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“I’ve had Max since he was six weeks old,” says Elizabeth Jones, a computer graphics specialist in Mesa, Arizona. She chose the white with gray Manx kitty because he was so playful and affectionate. Over the past 15 years, Max never met a stranger. “He’d always come right up to get in your lap, make himself comfortable, and just rub himself on your face,” she says.
But in the last two years, Max’s behavior and personality began to change. Max always loved food and hit the ground running at the sound of kibble hitting the bowl. So when treats lost their allure, Elizabeth knew something was wrong.
Max slowly began to lose weight and became reluctant to interact. He no longer demanded marathon lap-snuggling sessions, nor was he interested in head-bumping visitors. The gregarious cat she’d always known began to hide. Finally, last March when Elizabeth graduated from the university and found her dream job, things went downhill fast.
“He’d poop on my bed, or pee right in my spot where I sit on the couch,” says Elizabeth. The glazed look in his eyes and his anxious behavior made Elizabeth fear that her beloved cat was losing his mind. Max either hid from her or wailed for attention. Without warning, he’d climb into bed in the middle of the night, cry to wake her and make a mess. “I was at the end of my rope,” she says. “I had to deal with this ailing kitty that’s always been so friendly and wonderful, and very loving.”
She knew not to take it personally, but dealing with middle-of-the-night messes made it hard. “It hurt so much to see him this way.”
Elizabeth became more and more upset as Max’s condition deteriorated. “He had this look in his eyes that said: ‘who are you? where am I? I don’t know what’s going on! I’m upset, and I don’t feel well,'” she says. “If you see an animal suffer like that, I feel it’s your responsibility not to prolong that.” She desperately loved her cat and was torn by the thought of losing him, but knew she’d ultimately have to put Max to sleep.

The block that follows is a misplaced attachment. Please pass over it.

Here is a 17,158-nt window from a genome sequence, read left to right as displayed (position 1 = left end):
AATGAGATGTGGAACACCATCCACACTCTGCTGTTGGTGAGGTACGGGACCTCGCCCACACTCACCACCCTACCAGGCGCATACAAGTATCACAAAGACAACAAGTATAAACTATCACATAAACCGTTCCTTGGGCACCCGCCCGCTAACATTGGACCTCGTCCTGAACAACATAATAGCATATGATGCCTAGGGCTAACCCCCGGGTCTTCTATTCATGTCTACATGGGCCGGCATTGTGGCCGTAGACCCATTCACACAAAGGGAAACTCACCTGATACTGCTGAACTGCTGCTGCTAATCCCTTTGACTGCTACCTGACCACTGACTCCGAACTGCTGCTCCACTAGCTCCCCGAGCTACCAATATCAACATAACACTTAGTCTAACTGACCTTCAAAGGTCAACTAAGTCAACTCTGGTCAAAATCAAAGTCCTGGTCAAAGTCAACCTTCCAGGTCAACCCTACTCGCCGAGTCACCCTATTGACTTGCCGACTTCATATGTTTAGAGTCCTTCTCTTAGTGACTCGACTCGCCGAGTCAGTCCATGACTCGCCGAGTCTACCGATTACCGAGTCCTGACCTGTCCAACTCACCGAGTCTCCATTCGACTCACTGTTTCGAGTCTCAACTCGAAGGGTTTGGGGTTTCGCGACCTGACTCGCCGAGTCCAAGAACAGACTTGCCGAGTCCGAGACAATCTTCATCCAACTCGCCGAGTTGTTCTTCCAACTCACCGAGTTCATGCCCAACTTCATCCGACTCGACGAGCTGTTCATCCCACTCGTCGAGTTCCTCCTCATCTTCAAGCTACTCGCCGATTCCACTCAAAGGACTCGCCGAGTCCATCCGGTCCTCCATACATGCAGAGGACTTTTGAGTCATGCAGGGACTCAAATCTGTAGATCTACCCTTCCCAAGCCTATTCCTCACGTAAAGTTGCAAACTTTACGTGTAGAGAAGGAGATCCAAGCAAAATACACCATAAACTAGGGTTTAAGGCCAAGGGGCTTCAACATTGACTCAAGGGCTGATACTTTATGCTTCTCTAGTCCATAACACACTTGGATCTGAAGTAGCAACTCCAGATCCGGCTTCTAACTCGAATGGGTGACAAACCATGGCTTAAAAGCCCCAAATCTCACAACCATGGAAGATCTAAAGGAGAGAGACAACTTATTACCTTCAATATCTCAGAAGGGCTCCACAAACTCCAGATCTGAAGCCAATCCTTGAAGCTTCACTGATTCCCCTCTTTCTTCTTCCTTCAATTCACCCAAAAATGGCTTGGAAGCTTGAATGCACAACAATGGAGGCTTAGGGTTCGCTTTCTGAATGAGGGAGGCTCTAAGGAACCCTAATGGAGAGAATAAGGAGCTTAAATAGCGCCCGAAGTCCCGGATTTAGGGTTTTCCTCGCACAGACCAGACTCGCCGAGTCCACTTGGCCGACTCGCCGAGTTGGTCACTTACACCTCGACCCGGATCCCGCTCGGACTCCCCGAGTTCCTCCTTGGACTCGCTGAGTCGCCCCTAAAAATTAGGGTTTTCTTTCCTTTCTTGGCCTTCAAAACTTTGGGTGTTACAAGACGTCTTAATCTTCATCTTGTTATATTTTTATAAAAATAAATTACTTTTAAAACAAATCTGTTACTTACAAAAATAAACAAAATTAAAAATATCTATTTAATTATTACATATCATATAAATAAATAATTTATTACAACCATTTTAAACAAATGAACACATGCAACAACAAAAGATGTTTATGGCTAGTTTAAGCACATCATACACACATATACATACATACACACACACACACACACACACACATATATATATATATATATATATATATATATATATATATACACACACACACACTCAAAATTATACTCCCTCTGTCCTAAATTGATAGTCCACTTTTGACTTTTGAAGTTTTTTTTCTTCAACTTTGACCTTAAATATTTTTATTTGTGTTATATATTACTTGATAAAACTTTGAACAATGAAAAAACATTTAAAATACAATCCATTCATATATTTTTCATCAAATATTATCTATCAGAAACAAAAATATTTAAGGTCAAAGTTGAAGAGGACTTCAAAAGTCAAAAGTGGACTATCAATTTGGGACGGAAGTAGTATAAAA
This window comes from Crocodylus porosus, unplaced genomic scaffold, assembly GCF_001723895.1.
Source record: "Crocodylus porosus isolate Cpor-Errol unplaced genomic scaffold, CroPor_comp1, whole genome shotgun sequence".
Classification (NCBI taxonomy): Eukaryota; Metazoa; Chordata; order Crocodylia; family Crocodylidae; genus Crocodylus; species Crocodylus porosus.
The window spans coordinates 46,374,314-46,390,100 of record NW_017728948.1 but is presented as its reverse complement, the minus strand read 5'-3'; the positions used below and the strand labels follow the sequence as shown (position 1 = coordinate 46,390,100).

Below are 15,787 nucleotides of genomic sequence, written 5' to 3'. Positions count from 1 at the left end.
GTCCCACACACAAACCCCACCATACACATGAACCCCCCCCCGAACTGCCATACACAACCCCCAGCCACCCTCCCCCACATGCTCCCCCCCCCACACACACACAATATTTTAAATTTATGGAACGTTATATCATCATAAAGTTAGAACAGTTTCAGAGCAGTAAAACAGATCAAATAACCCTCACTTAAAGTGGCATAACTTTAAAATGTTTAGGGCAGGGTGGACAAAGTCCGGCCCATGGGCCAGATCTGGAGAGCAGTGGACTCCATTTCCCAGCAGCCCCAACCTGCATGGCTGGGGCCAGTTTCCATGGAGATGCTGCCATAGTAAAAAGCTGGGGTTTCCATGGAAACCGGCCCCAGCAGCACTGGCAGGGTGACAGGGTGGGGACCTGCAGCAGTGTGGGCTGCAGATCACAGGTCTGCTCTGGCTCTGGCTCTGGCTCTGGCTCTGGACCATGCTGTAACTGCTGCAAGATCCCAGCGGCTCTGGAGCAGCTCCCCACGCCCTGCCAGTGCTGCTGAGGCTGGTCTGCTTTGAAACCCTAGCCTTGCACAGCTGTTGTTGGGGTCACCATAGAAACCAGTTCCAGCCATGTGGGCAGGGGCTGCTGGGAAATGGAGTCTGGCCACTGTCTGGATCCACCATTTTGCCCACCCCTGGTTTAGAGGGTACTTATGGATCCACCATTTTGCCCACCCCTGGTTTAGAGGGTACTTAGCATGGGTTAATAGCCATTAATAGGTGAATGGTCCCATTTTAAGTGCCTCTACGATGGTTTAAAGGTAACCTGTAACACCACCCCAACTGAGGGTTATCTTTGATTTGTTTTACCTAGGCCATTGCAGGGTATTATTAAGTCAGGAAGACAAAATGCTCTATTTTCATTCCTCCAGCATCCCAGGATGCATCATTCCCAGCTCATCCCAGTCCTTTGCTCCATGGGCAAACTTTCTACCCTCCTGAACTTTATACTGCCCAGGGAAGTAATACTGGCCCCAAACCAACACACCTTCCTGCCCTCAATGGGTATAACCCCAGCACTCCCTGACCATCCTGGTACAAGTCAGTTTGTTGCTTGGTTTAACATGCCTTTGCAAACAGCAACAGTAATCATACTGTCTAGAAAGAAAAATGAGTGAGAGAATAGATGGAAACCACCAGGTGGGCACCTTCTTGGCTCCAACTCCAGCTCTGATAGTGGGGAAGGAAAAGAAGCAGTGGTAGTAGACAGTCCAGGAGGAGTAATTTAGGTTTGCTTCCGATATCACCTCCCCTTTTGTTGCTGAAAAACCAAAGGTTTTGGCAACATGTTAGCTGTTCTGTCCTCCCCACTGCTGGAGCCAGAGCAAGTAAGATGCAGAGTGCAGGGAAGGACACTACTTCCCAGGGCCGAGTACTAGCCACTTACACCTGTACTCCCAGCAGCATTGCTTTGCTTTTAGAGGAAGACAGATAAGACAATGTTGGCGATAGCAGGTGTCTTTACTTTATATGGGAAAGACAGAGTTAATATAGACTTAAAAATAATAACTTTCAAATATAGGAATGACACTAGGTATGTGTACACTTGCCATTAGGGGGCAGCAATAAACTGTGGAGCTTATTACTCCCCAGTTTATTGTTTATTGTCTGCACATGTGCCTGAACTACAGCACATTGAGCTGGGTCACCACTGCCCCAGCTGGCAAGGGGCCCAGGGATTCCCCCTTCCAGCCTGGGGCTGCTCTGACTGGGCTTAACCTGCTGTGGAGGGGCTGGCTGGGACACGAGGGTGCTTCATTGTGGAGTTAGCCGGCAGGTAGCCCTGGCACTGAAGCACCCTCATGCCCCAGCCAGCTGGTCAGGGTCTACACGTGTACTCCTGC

Although cat lovers of today are privileged to enjoy longer-lived cats — 15 to 20 years isn’t uncommon — we recognize aging cats may develop a health problem or disability. Most cats will not outlive us. Is it selfish to want to prolong his life? Cost of care, concerns over his comfort, and guilt about making these choices can make the last weeks or months together even more difficult.
When is the right time to say goodbye?
There is no wrong answer. It doesn’t matter what other folks think, or what they’d do. Every situation is different, and what applies to others may have no bearing on your situation. Any choice you make that’s based on love and concern for his welfare cannot be wrong.
The suffering for both Max and his loving owner had been going on for five months when Elizabeth received a questionnaire from Max’s veterinarian. Dr. Kelly Moffat of the Mesa Veterinary Hospital requested information for a study about senior cat patients. Participation in the study included complete blood work and physical and neurological exams. Elizabeth jumped at the chance that something would be found that could help return Max to normal or at least improve his quality of life.